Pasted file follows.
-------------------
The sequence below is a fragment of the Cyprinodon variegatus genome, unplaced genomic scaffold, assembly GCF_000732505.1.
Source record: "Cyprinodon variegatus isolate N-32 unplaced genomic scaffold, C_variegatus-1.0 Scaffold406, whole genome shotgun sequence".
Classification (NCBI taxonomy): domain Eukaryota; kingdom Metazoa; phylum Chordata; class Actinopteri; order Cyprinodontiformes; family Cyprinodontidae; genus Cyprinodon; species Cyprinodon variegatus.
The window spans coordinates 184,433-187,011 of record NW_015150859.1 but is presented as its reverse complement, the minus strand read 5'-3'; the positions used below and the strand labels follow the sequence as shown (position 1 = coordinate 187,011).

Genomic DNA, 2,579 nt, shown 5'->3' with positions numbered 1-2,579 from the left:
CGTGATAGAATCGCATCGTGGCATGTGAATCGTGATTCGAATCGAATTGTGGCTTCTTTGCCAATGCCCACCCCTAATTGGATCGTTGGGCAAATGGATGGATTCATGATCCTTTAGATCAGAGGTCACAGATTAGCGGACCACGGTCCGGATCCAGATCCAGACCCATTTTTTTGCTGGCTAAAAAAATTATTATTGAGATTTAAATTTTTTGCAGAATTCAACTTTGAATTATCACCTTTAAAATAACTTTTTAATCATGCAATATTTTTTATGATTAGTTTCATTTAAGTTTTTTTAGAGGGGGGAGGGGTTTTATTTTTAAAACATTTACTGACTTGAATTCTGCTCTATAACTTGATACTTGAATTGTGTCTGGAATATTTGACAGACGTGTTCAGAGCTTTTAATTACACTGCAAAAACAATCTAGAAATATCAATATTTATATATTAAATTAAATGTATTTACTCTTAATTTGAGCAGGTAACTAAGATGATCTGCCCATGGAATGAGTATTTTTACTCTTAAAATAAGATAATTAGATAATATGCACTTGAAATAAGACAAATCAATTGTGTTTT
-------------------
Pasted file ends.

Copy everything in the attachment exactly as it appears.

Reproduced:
The sequence below is a fragment of the Cyprinodon variegatus genome, unplaced genomic scaffold, assembly GCF_000732505.1.
Source record: "Cyprinodon variegatus isolate N-32 unplaced genomic scaffold, C_variegatus-1.0 Scaffold406, whole genome shotgun sequence".
Classification (NCBI taxonomy): domain Eukaryota; kingdom Metazoa; phylum Chordata; class Actinopteri; order Cyprinodontiformes; family Cyprinodontidae; genus Cyprinodon; species Cyprinodon variegatus.
The window spans coordinates 184,433-187,011 of record NW_015150859.1 but is presented as its reverse complement, the minus strand read 5'-3'; the positions used below and the strand labels follow the sequence as shown (position 1 = coordinate 187,011).

Genomic DNA, 2,579 nt, shown 5'->3' with positions numbered 1-2,579 from the left:
CGTGATAGAATCGCATCGTGGCATGTGAATCGTGATTCGAATCGAATTGTGGCTTCTTTGCCAATGCCCACCCCTAATTGGATCGTTGGGCAAATGGATGGATTCATGATCCTTTAGATCAGAGGTCACAGATTAGCGGACCACGGTCCGGATCCAGATCCAGACCCATTTTTTTGCTGGCTAAAAAAATTATTATTGAGATTTAAATTTTTTGCAGAATTCAACTTTGAATTATCACCTTTAAAATAACTTTTTAATCATGCAATATTTTTTATGATTAGTTTCATTTAAGTTTTTTTAGAGGGGGGAGGGGTTTTATTTTTAAAACATTTACTGACTTGAATTCTGCTCTATAACTTGATACTTGAATTGTGTCTGGAATATTTGACAGACGTGTTCAGAGCTTTTAATTACACTGCAAAAACAATCTAGAAATATCAATATTTATATATTAAATTAAATGTATTTACTCTTAATTTGAGCAGGTAACTAAGATGATCTGCCCATGGAATGAGTATTTTTACTCTTAAAATAAGATAATTAGATAATATGCACTTGAAATAAGACAAATCAATTGTGTTTT